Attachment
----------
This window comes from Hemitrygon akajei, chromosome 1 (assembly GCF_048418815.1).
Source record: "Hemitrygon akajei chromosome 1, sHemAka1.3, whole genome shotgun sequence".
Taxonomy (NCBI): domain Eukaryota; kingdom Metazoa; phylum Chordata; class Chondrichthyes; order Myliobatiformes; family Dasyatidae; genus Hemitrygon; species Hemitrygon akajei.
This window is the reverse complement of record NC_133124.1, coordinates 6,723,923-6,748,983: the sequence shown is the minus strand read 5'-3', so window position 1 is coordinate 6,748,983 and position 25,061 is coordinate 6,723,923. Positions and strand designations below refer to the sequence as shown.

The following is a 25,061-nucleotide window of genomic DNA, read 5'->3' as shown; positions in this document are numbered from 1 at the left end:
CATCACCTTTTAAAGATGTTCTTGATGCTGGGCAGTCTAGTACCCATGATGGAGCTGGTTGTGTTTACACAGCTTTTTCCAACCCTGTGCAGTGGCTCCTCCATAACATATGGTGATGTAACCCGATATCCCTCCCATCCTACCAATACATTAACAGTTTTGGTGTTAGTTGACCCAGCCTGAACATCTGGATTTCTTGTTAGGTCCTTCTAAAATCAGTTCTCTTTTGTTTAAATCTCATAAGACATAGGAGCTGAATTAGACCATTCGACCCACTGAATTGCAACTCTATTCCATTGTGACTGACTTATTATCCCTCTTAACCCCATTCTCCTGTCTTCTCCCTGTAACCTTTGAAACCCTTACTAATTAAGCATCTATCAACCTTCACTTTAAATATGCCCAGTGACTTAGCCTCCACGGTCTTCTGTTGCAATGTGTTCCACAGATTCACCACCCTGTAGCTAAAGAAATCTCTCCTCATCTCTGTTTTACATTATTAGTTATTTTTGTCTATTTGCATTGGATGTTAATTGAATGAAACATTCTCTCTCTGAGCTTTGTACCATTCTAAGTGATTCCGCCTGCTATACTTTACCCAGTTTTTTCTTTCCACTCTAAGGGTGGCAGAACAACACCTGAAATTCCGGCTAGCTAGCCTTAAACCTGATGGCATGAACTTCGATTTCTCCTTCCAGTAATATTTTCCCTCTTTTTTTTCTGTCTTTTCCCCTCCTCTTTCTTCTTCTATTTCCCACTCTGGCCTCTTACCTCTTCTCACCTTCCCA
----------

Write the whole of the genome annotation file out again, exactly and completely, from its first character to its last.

This window comes from Hemitrygon akajei, chromosome 1 (assembly GCF_048418815.1).
Source record: "Hemitrygon akajei chromosome 1, sHemAka1.3, whole genome shotgun sequence".
Taxonomy (NCBI): domain Eukaryota; kingdom Metazoa; phylum Chordata; class Chondrichthyes; order Myliobatiformes; family Dasyatidae; genus Hemitrygon; species Hemitrygon akajei.
This window is the reverse complement of record NC_133124.1, coordinates 6,723,923-6,748,983: the sequence shown is the minus strand read 5'-3', so window position 1 is coordinate 6,748,983 and position 25,061 is coordinate 6,723,923. Positions and strand designations below refer to the sequence as shown.

The following is a 25,061-nucleotide window of genomic DNA, read 5'->3' as shown; positions in this document are numbered from 1 at the left end:
CATCACCTTTTAAAGATGTTCTTGATGCTGGGCAGTCTAGTACCCATGATGGAGCTGGTTGTGTTTACACAGCTTTTTCCAACCCTGTGCAGTGGCTCCTCCATAACATATGGTGATGTAACCCGATATCCCTCCCATCCTACCAATACATTAACAGTTTTGGTGTTAGTTGACCCAGCCTGAACATCTGGATTTCTTGTTAGGTCCTTCTAAAATCAGTTCTCTTTTGTTTAAATCTCATAAGACATAGGAGCTGAATTAGACCATTCGACCCACTGAATTGCAACTCTATTCCATTGTGACTGACTTATTATCCCTCTTAACCCCATTCTCCTGTCTTCTCCCTGTAACCTTTGAAACCCTTACTAATTAAGCATCTATCAACCTTCACTTTAAATATGCCCAGTGACTTAGCCTCCACGGTCTTCTGTTGCAATGTGTTCCACAGATTCACCACCCTGTAGCTAAAGAAATCTCTCCTCATCTCTGTTTTACATTATTAGTTATTTTTGTCTATTTGCATTGGATGTTAATTGAATGAAACATTCTCTCTCTGAGCTTTGTACCATTCTAAGTGATTCCGCCTGCTATACTTTACCCAGTTTTTTCTTTCCACTCTAAGGGTGGCAGAACAACACCTGAAATTCCGGCTAGCTAGCCTTAAACCTGATGGCATGAACTTCGATTTCTCCTTCCAGTAATATTTTCCCTCTTTTTTTTCTGTCTTTTCCCCTCCTCTTTCTTCTTCTATTTCCCACTCTGGCCTCTTACCTCTTCTCACCTTCCCA